You know: in a foolish, undiscriminating way, I've been happy these last few months. I don't know why. I just am. I love my friends; I love my pupils; I love what I read; I -- dammit -- love my thoughts. I love the taste of oranges.
Thornton Wilder in a letter to Gertrude Stein, Aug 14, 1936

Tuesday, July 3, 2012


If I found a hole into another dimension in the utility closet of my dingy apartment building I like to think I would contact either MIT or the Institute of Advanced Studies at Princeton. On the other hand, if I was either of the characters from Kathe Koja's The Cipher (1992), no, I would keep the discovery as the special plaything for myself and my really pretty awful girlfriend. Then all sorts of horrible and unfortunate things could happen, one of the worst being the appearance of a similar hole in the palm of my hand.

This is the set up for Kathe Koja's debut novel The Cipher, one of the three horror novels she wrote in the early 1990's before turning to YA fiction. I haven't read the YA novels, but given the content of the three horror novels I have read, she had to make a serious turn to produce YA material. But the switch could do her good, possibly trimming some of the lugubrious fat from the prose of these earlier works. The Cipher, Bad Blood (1992), and Skin (1994) are overripe with grungy, sex-drenched prose, but they work. This is horror that infests a social setting where young people are making bad decisions that push their curiosity for all things dark and weird toward grotesque and tragic consequences.

Koja needs very little of the supernatural for her horror tales. The Cipher concerns what must be a scientific phenomenon that none of the wastrel art students who are dragged into the tale see any need to investigate beyond the fact that it is way cool and weird. In Bad Blood the hero suffers a blow to the head that leaves him with frontal lobe seizures and visions of a malevolent mass of the color silver. I knew that was going to sound ridiculous when I wrote it, but this mass of silver, which any reader is going to write off as a residual hallucination left over from the accident, is really bad news. Running around the country, drunk and stoned and hanging out with strippers, is probably not the best way to deal with it. When the story moves to the derelict home of a brujo in Michigan, the tragedy could be either purely psychological or the result of occult forces. And there is other weirdness that beggars logical explanation. The hero here is an artist, as are most of Koja's characters. As he travels the northern midwest, he gets reports from his dealer back home that the paintings he left in his charge are suddenly selling, but their new owners complain that images begin to change after they get them on the wall.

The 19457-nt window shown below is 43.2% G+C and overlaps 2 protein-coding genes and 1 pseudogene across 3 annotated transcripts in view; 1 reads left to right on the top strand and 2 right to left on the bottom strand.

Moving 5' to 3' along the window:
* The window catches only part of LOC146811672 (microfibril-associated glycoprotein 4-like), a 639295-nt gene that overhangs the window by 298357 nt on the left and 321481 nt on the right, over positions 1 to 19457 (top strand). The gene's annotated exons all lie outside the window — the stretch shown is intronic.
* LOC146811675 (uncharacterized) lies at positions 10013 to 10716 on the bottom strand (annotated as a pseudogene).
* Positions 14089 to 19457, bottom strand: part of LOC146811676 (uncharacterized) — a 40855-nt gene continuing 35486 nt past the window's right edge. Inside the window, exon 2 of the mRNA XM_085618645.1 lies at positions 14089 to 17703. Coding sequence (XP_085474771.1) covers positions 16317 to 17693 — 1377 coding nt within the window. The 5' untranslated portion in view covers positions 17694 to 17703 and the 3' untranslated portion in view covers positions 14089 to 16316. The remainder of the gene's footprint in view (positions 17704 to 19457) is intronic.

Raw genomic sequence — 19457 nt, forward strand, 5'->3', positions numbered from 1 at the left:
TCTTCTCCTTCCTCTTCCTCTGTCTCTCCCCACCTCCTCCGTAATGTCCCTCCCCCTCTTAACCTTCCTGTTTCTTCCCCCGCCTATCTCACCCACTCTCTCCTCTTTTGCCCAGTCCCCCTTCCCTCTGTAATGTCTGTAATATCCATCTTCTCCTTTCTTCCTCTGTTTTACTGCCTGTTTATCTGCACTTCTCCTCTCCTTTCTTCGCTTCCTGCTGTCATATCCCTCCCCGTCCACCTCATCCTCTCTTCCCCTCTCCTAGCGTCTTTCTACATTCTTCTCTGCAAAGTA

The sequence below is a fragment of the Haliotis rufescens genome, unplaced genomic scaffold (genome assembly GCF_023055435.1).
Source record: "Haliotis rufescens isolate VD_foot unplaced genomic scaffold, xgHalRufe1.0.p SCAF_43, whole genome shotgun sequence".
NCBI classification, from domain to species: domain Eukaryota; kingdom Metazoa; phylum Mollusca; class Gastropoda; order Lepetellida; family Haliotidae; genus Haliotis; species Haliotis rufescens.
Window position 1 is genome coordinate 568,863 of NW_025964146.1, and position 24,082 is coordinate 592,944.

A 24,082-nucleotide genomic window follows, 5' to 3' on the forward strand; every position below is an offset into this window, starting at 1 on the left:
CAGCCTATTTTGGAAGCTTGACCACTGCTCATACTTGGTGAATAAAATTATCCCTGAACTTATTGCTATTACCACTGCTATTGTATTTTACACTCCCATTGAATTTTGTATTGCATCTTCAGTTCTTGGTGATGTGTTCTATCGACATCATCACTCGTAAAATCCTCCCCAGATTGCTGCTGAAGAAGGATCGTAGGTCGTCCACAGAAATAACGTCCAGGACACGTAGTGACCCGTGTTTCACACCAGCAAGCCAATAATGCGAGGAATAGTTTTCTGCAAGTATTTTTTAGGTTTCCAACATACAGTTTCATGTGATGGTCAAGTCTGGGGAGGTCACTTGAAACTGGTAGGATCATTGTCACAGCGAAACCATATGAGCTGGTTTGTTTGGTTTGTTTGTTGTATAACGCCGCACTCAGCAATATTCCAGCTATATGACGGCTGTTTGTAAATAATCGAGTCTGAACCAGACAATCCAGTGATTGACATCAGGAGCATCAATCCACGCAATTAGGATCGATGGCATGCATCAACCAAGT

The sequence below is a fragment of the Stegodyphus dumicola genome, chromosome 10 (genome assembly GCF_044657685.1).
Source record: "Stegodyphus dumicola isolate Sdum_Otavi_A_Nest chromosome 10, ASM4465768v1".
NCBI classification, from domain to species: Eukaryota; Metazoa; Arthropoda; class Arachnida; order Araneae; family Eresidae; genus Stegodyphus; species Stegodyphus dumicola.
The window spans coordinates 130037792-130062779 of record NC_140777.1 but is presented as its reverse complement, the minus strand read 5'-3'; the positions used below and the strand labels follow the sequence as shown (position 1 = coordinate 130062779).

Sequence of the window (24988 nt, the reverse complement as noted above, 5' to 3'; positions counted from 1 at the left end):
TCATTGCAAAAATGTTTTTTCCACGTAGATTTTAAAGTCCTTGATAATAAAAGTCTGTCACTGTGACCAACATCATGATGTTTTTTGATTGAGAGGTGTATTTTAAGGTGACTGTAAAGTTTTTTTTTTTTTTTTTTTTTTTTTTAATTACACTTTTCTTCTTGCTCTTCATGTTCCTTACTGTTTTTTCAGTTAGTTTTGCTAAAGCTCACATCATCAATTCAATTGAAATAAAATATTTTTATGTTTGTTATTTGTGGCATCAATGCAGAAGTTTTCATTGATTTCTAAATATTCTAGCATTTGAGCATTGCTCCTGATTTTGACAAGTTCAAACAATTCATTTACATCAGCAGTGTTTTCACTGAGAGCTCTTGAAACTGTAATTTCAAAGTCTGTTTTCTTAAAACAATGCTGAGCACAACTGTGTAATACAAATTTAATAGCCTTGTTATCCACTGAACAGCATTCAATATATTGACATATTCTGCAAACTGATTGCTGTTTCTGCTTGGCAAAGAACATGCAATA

Skin is Koja's best novel and the one with the fewest traditional horror trappings. Koja never states a locale for her stores, but she is from Detroit, and a rundown Motorcity, with brutal winters and sweltering summers, seems a likely choice. Everyone is an artist of some sort. I don't know anything about what the Detroit art scene might have been like in 1990, but none of her artists make anything that seems like it would be taken seriously as art. There is lots of fantasy painting and metal sculpture. But Skin brings in the world of transgressive performance that was an important presence at that time. Koja even credits Survival Research Laboratories and books published by ReSearch in her forward to this novel. Skin is a tale of young people pushing their bodies to ever greater extremes, staging illegal performances with battling machines, real blood, and moments of masochistic ecstasy. Unfortunately, people also die. Koja is not an outsider judging this scene. She chronicles her central character's slide into madness with unflinching objectivity. The young artists in The Cipher play naively with forces they do not understand and bad things happen. In Skin the artists pursue a vision they will not relinquish even if it destroys them.

Koja's horror novels are now out of print, but they did not go unnoticed when they first appeared. The Cipher was nominated for the Philip K. Dick Award and Skin was nominated for the World Fantasy Award. Her latest novel, Under the Poppy, is a sexy story set in a 19th century Belgian brothel. Reviews are good, it has won a couple of awards, and it is being adapted for the stage.

My reviews of individual Koja novels are on Worlds Without End and Goodreads

The Cipher
Bad Brains

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